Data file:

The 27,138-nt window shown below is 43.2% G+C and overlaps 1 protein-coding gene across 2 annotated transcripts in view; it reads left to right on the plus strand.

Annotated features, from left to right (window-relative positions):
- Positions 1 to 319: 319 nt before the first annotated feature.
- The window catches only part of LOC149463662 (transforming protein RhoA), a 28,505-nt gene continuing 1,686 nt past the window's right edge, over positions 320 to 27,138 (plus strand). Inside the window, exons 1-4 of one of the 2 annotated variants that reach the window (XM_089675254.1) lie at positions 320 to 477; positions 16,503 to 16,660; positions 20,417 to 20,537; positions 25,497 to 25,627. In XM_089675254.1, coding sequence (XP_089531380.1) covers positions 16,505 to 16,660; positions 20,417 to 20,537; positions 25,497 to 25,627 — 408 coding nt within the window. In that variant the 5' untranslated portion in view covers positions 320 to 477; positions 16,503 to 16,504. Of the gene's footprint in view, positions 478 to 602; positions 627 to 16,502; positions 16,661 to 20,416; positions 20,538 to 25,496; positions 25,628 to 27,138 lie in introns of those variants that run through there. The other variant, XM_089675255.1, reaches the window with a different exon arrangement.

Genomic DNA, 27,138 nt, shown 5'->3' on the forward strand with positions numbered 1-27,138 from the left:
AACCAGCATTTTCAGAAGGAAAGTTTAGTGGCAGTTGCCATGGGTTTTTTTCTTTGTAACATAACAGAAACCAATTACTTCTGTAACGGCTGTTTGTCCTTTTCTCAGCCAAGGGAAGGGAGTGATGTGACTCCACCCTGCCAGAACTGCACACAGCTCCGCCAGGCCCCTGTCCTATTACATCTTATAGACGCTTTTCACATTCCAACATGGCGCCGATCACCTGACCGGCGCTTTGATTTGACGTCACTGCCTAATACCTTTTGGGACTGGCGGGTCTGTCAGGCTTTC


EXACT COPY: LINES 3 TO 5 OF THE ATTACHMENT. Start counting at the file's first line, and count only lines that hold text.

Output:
- Positions 1 to 319: 319 nt before the first annotated feature.
- The window catches only part of LOC149463662 (transforming protein RhoA), a 28,505-nt gene continuing 1,686 nt past the window's right edge, over positions 320 to 27,138 (plus strand). Inside the window, exons 1-4 of one of the 2 annotated variants that reach the window (XM_089675254.1) lie at positions 320 to 477; positions 16,503 to 16,660; positions 20,417 to 20,537; positions 25,497 to 25,627. In XM_089675254.1, coding sequence (XP_089531380.1) covers positions 16,505 to 16,660; positions 20,417 to 20,537; positions 25,497 to 25,627 — 408 coding nt within the window. In that variant the 5' untranslated portion in view covers positions 320 to 477; positions 16,503 to 16,504. Of the gene's footprint in view, positions 478 to 602; positions 627 to 16,502; positions 16,661 to 20,416; positions 20,538 to 25,496; positions 25,628 to 27,138 lie in introns of those variants that run through there. The other variant, XM_089675255.1, reaches the window with a different exon arrangement.

Genomic DNA, 27,138 nt, shown 5'->3' on the forward strand with positions numbered 1-27,138 from the left: